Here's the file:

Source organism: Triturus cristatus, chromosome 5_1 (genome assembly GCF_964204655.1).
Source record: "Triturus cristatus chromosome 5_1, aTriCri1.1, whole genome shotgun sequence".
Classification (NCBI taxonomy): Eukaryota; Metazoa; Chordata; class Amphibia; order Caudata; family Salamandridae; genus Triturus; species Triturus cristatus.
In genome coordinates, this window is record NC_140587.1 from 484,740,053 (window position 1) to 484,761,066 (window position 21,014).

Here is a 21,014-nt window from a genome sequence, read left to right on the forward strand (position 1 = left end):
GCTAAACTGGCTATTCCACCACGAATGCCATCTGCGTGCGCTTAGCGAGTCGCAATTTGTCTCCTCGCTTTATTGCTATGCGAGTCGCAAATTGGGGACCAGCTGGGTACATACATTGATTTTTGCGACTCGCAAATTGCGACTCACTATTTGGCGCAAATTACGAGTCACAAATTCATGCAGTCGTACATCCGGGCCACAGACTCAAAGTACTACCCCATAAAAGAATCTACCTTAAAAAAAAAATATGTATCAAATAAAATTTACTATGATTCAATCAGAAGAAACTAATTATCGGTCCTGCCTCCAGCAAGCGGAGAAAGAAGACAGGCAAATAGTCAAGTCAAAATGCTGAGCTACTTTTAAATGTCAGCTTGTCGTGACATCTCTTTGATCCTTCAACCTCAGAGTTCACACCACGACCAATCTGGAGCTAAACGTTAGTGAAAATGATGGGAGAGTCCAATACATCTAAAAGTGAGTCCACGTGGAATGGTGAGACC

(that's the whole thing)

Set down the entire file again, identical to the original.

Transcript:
Source organism: Triturus cristatus, chromosome 5_1 (genome assembly GCF_964204655.1).
Source record: "Triturus cristatus chromosome 5_1, aTriCri1.1, whole genome shotgun sequence".
Classification (NCBI taxonomy): Eukaryota; Metazoa; Chordata; class Amphibia; order Caudata; family Salamandridae; genus Triturus; species Triturus cristatus.
In genome coordinates, this window is record NC_140587.1 from 484,740,053 (window position 1) to 484,761,066 (window position 21,014).

Here is a 21,014-nt window from a genome sequence, read left to right on the forward strand (position 1 = left end):
GCTAAACTGGCTATTCCACCACGAATGCCATCTGCGTGCGCTTAGCGAGTCGCAATTTGTCTCCTCGCTTTATTGCTATGCGAGTCGCAAATTGGGGACCAGCTGGGTACATACATTGATTTTTGCGACTCGCAAATTGCGACTCACTATTTGGCGCAAATTACGAGTCACAAATTCATGCAGTCGTACATCCGGGCCACAGACTCAAAGTACTACCCCATAAAAGAATCTACCTTAAAAAAAAAATATGTATCAAATAAAATTTACTATGATTCAATCAGAAGAAACTAATTATCGGTCCTGCCTCCAGCAAGCGGAGAAAGAAGACAGGCAAATAGTCAAGTCAAAATGCTGAGCTACTTTTAAATGTCAGCTTGTCGTGACATCTCTTTGATCCTTCAACCTCAGAGTTCACACCACGACCAATCTGGAGCTAAACGTTAGTGAAAATGATGGGAGAGTCCAATACATCTAAAAGTGAGTCCACGTGGAATGGTGAGACC